Early one morning about a week prior to Christmas, I pulled up to Metrovino with a van full wine that had just been liberated from our warehouse. With All Kindsa Girls by the Real Kids blasting from the van speakers, I began hoisting the cases up onto the loading dock - one of December’s delightfully Sisyphean acts.
The desire for revenge can be obsessive. I wonder if this has been important for survival over the course of our evolution; after all, our insatiable thirst for vengeance is still acute after millions of years of human development. Perhaps those with the capacity to avenge transgressions against them have proven to be better survivors.
Shadows flit over crimson damask like spectral ravens forlornly seeking purchase in limpid pools of blood. Despite its effulgence, my candelabra is a feeble agent against the illimitable dominion of gloom in my chamber. I say chamber, but rightfully it’s a tomb - and one whose oppressiveness acquiesces not to the influence of cheery iridescence, hyacinthine aromatics nor dulcet tones from the phonograph.
Death is an interesting concept. It’s something that most people try to avoid thinking about and is often viewed with terror. However, upon deeper contemplation, death makes all things more precious and valuable.
There's a cuckoo clock in my house and I’m fascinated by its mechanizations. Members of cultures to whom the cuckoo clock is consequential have claimed that the gadget is the soul of their home, but I don’t think I’d give it that much credit.
“Beaujolais is for drinking, more so than any other wine. The classic swirl, sniff, sip, swish and spit approach us pretentious wine "professionals" flaunt so regularly doesn't properly encapsulate the soul of the best Beaujolais. One must invoke the "gulp" or the "chug" technique to unveil the full beauty embedded within these captivating wines. And with price tags a fraction of their big brothers in northern Burgundy, this proper testing technique can be enjoyed while still making your mortgage payments.” - Jim
‘Neath an azure sky this Sunday past, mine wife-lady and I didst traveleth to yond sylvan parketh whose namesake recalls a prince forgotten. Seeking an aft’rnoon of living theatre, we satteth ourselves on inviting parcels of grasses lush and green to enjoyeth a p’rf’rmance of The Two Gentlemen of Verona.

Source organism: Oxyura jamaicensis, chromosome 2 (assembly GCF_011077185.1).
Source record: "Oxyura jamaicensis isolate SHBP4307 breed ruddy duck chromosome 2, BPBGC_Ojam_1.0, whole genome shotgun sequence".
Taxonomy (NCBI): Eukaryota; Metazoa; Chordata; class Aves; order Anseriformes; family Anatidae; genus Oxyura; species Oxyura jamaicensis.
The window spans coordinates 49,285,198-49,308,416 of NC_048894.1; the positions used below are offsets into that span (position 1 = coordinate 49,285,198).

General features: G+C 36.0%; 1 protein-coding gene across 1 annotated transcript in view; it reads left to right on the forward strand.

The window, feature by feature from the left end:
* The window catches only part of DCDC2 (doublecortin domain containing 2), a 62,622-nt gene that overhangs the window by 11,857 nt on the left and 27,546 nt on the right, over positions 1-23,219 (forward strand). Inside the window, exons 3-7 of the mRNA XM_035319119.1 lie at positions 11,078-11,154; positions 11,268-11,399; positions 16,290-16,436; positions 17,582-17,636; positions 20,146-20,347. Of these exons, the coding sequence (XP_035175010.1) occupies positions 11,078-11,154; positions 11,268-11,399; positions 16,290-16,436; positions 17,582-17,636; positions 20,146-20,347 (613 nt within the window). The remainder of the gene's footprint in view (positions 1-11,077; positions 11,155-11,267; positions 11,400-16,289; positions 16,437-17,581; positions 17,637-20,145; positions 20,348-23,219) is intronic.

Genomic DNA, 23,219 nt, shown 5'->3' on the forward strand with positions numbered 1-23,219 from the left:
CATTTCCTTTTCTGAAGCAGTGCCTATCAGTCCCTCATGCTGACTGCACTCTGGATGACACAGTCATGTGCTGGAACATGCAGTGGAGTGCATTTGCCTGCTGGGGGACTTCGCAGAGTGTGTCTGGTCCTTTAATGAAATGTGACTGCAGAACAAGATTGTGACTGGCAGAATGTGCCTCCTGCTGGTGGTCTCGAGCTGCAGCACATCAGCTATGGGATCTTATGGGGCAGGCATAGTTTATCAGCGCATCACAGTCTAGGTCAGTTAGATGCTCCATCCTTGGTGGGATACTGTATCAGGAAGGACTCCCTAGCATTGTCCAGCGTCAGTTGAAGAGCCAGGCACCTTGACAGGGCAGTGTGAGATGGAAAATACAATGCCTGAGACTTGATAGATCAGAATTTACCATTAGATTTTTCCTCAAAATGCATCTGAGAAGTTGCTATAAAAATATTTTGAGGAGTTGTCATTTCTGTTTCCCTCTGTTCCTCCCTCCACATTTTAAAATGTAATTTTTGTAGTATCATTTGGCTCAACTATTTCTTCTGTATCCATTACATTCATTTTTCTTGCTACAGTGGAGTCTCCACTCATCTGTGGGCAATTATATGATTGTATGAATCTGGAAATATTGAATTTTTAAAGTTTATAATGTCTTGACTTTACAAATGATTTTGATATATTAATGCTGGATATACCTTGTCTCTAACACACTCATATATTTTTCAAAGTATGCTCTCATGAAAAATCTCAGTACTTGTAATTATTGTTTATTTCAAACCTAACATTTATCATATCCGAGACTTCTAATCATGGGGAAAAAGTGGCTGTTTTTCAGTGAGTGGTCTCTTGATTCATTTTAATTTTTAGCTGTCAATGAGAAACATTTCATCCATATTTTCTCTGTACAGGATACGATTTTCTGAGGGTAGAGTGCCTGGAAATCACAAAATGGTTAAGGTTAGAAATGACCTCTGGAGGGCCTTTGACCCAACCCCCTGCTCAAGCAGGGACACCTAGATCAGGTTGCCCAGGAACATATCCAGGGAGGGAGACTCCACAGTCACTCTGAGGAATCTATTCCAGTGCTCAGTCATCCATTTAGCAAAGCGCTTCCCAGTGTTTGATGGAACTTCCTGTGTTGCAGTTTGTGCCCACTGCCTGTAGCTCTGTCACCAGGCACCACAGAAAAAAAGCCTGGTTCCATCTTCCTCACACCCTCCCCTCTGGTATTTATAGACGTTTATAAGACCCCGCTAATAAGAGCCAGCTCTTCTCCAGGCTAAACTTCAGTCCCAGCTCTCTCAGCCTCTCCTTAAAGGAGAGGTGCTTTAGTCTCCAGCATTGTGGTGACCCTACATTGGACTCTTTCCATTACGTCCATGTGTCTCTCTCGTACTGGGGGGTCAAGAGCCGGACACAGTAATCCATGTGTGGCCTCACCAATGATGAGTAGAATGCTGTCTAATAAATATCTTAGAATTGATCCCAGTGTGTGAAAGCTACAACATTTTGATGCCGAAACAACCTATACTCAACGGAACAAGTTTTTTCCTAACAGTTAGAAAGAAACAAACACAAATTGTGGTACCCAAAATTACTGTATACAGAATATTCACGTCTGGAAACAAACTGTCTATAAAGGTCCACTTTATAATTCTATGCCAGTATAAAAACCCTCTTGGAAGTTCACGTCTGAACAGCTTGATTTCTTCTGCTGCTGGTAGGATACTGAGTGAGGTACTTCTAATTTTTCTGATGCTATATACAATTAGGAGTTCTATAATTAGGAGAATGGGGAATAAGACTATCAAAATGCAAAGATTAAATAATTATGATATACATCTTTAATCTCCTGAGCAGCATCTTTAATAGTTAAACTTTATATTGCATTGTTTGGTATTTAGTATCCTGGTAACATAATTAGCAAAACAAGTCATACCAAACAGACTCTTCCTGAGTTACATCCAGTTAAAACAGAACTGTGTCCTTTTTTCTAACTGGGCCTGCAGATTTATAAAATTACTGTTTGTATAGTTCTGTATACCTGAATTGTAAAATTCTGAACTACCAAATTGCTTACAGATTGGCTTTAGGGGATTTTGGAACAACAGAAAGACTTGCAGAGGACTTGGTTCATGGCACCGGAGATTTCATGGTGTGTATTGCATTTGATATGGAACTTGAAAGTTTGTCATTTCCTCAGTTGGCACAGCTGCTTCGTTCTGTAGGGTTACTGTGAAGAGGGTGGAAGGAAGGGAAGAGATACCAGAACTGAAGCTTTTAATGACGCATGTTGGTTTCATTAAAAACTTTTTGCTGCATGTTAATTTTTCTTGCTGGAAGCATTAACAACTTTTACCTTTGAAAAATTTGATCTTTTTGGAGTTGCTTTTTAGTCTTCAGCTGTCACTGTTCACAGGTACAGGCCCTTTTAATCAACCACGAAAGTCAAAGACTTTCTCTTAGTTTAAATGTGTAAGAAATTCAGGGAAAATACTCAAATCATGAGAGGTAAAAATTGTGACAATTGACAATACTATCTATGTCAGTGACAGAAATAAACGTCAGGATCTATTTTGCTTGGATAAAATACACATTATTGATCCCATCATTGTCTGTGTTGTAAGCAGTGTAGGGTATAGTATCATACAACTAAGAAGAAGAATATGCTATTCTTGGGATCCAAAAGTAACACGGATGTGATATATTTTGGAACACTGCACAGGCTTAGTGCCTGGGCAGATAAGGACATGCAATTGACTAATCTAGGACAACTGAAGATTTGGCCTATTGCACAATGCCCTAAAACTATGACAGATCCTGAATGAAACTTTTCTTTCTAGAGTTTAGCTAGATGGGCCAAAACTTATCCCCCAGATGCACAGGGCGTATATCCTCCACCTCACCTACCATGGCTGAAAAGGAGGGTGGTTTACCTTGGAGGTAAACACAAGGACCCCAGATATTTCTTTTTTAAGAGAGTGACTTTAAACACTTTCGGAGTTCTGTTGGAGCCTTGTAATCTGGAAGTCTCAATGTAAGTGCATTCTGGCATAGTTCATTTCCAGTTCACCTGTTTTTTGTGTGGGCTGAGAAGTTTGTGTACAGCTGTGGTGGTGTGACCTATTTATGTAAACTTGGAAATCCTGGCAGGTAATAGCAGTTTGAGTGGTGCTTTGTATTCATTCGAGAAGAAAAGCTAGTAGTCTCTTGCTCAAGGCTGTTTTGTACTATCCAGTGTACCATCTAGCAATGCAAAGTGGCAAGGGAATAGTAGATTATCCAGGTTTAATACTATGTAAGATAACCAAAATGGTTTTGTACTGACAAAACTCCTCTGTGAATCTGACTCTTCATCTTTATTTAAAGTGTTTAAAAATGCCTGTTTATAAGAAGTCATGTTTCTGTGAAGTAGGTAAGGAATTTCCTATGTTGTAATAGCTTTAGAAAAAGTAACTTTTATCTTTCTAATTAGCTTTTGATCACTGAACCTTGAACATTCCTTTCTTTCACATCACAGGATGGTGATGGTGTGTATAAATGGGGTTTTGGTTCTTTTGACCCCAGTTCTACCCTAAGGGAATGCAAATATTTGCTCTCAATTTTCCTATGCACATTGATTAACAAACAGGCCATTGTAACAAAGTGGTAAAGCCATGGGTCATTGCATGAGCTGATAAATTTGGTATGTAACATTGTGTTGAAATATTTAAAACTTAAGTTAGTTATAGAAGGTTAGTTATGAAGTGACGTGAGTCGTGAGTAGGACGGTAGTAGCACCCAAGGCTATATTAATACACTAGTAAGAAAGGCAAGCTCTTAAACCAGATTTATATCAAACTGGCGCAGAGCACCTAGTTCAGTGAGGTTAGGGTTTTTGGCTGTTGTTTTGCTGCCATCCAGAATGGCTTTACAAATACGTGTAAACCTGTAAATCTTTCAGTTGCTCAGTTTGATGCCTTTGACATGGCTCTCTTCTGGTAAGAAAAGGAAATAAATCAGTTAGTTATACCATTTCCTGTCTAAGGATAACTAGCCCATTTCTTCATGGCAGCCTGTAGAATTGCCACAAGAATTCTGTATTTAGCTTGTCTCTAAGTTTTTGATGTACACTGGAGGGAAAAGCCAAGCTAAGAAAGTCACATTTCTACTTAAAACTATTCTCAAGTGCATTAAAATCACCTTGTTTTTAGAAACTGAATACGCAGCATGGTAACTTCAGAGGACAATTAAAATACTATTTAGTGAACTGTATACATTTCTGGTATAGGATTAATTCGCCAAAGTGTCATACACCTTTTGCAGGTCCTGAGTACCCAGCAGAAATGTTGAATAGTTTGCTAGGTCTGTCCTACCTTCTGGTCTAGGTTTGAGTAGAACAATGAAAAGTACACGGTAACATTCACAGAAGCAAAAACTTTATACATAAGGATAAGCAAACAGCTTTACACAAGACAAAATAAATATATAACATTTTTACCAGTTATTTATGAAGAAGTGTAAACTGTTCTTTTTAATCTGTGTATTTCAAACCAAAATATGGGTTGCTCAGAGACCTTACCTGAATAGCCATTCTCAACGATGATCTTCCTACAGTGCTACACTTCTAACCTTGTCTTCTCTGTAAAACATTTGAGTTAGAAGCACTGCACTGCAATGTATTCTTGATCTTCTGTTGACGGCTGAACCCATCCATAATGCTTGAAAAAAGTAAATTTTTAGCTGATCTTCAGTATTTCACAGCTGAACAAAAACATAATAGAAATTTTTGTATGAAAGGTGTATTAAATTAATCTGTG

Not a celebration of the (too-often) repeated Beatles song, but rather a statement of a reality.
Drew Noon of McLaren Vale, Australia, says it best when he unapologetically states “I make wine in a warm climate; I make big wines.” What he suggests as “big” are somewhat reflective of a classic Australian red wine. These attributes of ripe, plump body, rich berry flavours and sometimes considerable alcohol have become the subject of mockery by many (including myself - guilty as charged).
No doubt all of you have experienced the rather hot weather of late. Pleasant, by my standards, but warm for most I suppose. I understand that not everyone agrees with this caveat, as my internal thermostat begins somewhere around 25ºC. Therefore, this “heat” is personally, idyllic. Now, before you simply dismiss this piece as the inane ramblings of a lunatic muttering about the weather, please allow me the opportunity to see my analogy through to its completion.
We’re too narrow-minded in our sensorial discussion of wine. By “we” I mean wine professionals, amateurs and consumers of all types, but it’s mostly the fault of the pros because their lead is followed by everybody else. Descriptions and reviews of wine, whether written by the chief editor of Wine Spectator Magazine or a vainglorious Pittsburgh-based banker with a Vivino account, are almost always laughably fatuous, nauseatingly derivative or both. I’m no better, but I’m willing to explain the nature of this failure.
Last week I had the pleasure of visiting the Calgary Zoo. I tend to go once per year to honour that our fine city has a good one. It was a perfect Tuesday afternoon of strolling and gawking, not yet swarming with summer crowds and warm, but not a scorcher.
If one year ago, an omniscient being told me how many meditation hours I would proceed to bank in the months to come, I would have called bullshit. I was a logical sceptic at heart, valued the scientific method as a basis for my beliefs and was totally allergic to any ritual or ceremony that could be considered “mystical”. However, much thanks to a particular author and podcaster, I slowly became open to the concept of meditation and was convinced enough to give it an honest shot.
Pink wine has never been more popular than it is right now, nor has it ever been so uniformly boring. Like any style of wine, modern insight into winemaking has rendered the best examples “better” than the category has ever seen, but even many of these reek of winemaking apathy and taken as a whole they are disconcertingly narrow in their stylistic spectrum.
One night last week, I awoke at 3:30 a.m. to the sound of my elderly dog maniacally running around downstairs. She’s good at letting us know when she needs to be let out in the night and I assumed that it was no more complicated than that. In fact, despite being quite deaf, she knew that there was a skunk in the yard and her previous altercations with those striped bastards hadn’t successfully dissuaded her from making conspicuous attempts on their lives.
Many of these are from vineyards whose wines outpriced First Growth Bordeaux 100 years ago!!! There’s big bottle options too and this is your chance to grab them at 20% off… Mix and match minimum 3 bottles to get the deals!!!